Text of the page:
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Is he or she married?

Mission impossible:
Finding out if someone is married

Suppose, just as a precaution, you want to make sure your new romantic interest isn’t already married. Verifying someone’s marital status can be summarized in two words: mission impossible.

If your beau wants to hide a marriage, all he or she has to do is not tell you about it. Unless you know exactly where to look—which state, which county courthouse, which year—it is extremely difficult to find marriage records.

Every state has different rules for marriage records

In the United States, legal authority for registering vital records—births, deaths, marriages and divorces—resides individually with the states. Each state has its own procedures for registering marriages and divorces. And each state has its own regulations for releasing marriage information. For example:

• In Nevada, Florida and Texas, marriage and divorce records may be searched over the Internet through a company called KnowX.

• In Ohio, marriage and divorce records are located in the probate courts of each county. The Ohio Department of Health maintains statewide marriage abstracts, which indicate that someone applied for a marriage license, although not whether he or she actually got married. If you know the names of the bride and groom, you may submit a written request to search the abstract. It cannot be searched without both names.

• In Pennsylvania, marriage records are maintained by each county’s Orphans’ Court, which sets its own procedures for requesting records. Divorce records are kept by the prothonotary—the elected custodian of county court records.

• In Kansas, marriage records are not public information.

In California, there are two types of marriage licenses: public and confidential. All marriage records are maintained by the counties, and records for public marriages may be searched.

Although confidential marriages seem tailor-made for privacy-seeking celebrities, they have actually been legal in California since the mid-1800s. The original purpose was to allow couples who had been living together to legitimize their relationship, especially after children came along, without an embarrassing admission to the community that they were not already married.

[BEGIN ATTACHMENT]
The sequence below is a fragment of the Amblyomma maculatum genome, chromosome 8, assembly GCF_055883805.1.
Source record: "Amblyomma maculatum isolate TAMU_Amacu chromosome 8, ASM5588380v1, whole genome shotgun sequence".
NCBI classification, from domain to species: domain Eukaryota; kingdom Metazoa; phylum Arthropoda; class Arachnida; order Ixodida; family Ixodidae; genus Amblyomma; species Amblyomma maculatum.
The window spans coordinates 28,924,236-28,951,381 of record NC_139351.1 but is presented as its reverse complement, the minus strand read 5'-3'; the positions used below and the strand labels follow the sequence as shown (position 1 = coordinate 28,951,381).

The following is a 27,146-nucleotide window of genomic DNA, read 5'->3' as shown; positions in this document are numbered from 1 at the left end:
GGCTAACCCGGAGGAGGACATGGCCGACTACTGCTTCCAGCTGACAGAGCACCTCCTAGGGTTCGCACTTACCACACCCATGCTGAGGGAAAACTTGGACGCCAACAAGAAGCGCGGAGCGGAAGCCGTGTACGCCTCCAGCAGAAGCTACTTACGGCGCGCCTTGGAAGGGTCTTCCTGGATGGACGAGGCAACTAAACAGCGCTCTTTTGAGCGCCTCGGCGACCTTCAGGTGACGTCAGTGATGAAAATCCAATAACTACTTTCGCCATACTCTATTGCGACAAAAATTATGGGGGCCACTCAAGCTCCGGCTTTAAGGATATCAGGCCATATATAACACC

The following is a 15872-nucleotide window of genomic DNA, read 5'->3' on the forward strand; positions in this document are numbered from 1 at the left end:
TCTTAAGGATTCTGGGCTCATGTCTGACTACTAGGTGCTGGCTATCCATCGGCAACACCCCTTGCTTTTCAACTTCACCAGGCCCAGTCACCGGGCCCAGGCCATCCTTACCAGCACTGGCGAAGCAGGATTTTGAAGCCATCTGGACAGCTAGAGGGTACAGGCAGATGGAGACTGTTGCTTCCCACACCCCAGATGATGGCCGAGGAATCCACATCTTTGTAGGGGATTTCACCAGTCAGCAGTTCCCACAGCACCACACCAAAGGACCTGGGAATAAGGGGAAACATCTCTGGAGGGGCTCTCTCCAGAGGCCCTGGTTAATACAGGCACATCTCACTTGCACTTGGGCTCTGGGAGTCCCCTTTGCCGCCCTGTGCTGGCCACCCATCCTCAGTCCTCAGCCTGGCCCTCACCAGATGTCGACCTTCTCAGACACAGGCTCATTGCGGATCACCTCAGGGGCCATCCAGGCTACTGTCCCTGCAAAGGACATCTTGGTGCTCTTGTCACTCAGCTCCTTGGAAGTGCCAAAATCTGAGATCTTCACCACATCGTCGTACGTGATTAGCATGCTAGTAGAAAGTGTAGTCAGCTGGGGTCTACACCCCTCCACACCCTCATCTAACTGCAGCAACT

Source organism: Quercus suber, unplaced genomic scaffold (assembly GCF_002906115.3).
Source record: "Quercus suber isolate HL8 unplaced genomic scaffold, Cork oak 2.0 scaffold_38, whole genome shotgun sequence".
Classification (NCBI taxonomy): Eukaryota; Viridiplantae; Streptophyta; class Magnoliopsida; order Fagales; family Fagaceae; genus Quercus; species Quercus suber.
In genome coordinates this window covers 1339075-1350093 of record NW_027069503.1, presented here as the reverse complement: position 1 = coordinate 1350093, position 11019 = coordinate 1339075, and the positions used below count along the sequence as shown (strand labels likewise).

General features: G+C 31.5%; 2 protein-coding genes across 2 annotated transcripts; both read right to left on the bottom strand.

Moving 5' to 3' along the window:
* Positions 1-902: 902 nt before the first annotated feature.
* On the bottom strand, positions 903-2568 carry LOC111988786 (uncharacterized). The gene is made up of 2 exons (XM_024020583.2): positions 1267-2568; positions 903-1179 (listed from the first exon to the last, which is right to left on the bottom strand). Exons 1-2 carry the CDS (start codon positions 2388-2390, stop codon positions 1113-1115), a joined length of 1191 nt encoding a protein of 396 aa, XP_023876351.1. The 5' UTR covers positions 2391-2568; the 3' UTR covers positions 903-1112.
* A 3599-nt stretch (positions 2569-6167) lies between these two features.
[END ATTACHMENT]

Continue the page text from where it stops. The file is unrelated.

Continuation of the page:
With a confidential marriage license, no witnesses are required at the ceremony, only the marriage officiant. Confidential marriages are not public record. A copy of the marriage record will only be given to the bride, groom or someone with a court order.

No central database of marriage records

America has 50 states and 3,141 counties. In some jurisdictions marriage records are open for public inspection; in others they are not. In some locations marriage records are computerized, in others they are not. So hiding a marriage is easy—all someone has to do is move, and not tell you where he or she used to live.

There is no nationwide central database of marriage records. The best the federal government can do, through the National Center for Health Statistics, is tell you where to write for vital records.

The vital information that the federal government does collect is limited to statistics. And for this, it depends upon data from the states.

State officials have banded together to form the National Association for Public Health Statistics and Information Systems. (NAPHSIS). This organization is primarily focused on information about births, deaths and public health. “We do not exchange data about marriages and divorces,” says Kenneth Beam, executive director of NAPHSIS.

Will the states ever try to share information on marriages? “Marriage records have not come up,” Beam says. “It’s not high on the screen.”

Your ability to search for information about marriages, therefore, is not going to improve anytime soon.

What can you do to search for marriage records?

If you want to search for marriage records, you need someplace to start—previous addresses, possible names of spouses, unidentified phone numbers. But even if you find no marriage records, that is no guarantee that a marriage does not exist.

Here are some suggestions:

1. Know your potential partner. Make sure you meet his or her family, friends, long-term acquaintances—people who know your love interest’s history. If your potential mate doesn’t introduce you to anyone who has known him or her for a long time, be cautious.

2. Take your time. If your beau is nothing but a sociopath looking for a score, he or she will be in a hurry. Any person who is whispering sweet nothings about “love at first sight” is probably in love with your assets.

Next: Is he or she really in the military?